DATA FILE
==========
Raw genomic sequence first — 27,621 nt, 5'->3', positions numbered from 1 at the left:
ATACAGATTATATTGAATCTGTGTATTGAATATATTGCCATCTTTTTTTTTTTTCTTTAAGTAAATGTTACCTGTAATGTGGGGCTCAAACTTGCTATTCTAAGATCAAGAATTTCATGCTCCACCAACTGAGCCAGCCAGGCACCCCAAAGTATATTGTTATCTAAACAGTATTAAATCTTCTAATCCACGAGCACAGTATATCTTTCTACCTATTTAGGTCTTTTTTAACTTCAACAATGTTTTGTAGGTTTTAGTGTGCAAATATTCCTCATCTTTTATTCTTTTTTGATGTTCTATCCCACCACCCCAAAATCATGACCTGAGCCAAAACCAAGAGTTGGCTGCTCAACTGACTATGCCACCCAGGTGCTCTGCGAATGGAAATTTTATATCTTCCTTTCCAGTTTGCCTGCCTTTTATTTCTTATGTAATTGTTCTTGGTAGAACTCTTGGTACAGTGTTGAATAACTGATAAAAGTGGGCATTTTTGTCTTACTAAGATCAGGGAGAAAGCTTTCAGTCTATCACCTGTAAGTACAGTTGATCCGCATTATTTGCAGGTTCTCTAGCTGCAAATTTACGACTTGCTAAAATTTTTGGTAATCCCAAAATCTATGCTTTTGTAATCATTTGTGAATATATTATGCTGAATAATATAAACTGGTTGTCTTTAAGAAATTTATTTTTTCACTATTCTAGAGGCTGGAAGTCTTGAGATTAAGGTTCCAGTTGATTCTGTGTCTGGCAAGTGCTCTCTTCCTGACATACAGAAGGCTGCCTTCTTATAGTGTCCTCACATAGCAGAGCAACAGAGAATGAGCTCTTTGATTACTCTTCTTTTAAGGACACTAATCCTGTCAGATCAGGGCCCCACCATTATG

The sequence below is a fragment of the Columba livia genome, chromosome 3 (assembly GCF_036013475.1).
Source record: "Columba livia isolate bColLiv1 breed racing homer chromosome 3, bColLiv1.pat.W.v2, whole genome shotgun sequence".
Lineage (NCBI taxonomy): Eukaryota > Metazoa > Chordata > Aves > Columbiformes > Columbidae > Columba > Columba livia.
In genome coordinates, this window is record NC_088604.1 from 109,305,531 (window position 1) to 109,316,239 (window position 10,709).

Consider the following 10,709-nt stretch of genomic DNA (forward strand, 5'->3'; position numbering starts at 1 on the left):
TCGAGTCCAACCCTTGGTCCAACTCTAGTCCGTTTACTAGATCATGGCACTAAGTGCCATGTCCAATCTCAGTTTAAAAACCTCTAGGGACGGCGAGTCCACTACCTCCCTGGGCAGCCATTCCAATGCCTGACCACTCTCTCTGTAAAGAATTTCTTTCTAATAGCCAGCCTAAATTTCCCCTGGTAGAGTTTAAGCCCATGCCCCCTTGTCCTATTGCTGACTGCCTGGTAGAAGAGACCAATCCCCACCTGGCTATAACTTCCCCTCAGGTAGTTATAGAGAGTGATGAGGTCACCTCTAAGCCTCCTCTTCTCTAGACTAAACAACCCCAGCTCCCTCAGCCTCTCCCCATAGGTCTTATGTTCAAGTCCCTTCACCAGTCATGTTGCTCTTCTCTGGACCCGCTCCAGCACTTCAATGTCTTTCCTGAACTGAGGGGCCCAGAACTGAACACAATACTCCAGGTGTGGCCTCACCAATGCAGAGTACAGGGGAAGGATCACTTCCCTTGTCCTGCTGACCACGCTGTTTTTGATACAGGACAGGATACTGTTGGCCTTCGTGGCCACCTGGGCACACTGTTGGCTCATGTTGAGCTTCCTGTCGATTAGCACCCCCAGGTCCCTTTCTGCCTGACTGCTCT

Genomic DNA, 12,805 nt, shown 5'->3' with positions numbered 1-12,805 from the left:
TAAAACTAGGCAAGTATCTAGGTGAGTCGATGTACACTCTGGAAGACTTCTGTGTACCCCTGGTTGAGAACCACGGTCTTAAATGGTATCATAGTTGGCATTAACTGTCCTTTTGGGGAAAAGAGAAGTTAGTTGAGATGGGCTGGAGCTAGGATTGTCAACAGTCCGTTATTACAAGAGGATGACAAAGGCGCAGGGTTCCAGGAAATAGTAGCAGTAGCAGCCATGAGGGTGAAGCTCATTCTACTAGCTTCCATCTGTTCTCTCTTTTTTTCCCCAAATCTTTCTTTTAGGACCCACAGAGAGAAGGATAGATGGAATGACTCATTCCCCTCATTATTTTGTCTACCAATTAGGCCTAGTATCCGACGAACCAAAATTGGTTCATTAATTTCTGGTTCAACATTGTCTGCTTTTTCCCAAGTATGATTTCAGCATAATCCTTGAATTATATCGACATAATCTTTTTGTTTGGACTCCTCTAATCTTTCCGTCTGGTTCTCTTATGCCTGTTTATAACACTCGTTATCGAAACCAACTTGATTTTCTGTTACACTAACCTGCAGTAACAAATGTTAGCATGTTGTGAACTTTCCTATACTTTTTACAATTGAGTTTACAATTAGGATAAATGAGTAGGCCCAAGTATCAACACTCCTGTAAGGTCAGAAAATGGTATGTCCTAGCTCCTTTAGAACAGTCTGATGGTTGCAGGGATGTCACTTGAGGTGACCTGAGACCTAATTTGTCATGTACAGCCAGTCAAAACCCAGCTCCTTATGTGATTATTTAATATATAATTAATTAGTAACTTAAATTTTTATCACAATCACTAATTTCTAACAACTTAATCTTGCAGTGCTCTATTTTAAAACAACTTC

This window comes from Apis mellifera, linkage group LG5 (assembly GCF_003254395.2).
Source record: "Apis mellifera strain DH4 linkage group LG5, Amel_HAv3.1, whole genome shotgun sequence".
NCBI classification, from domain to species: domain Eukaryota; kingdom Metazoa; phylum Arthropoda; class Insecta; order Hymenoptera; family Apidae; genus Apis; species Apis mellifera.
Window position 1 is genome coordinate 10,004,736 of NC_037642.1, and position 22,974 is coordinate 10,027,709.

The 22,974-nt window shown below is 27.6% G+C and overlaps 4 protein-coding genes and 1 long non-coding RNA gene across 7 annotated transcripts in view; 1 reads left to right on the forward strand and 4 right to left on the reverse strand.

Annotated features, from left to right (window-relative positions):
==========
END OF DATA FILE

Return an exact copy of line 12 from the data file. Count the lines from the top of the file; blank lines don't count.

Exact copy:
Source record: "Apis mellifera strain DH4 linkage group LG5, Amel_HAv3.1, whole genome shotgun sequence".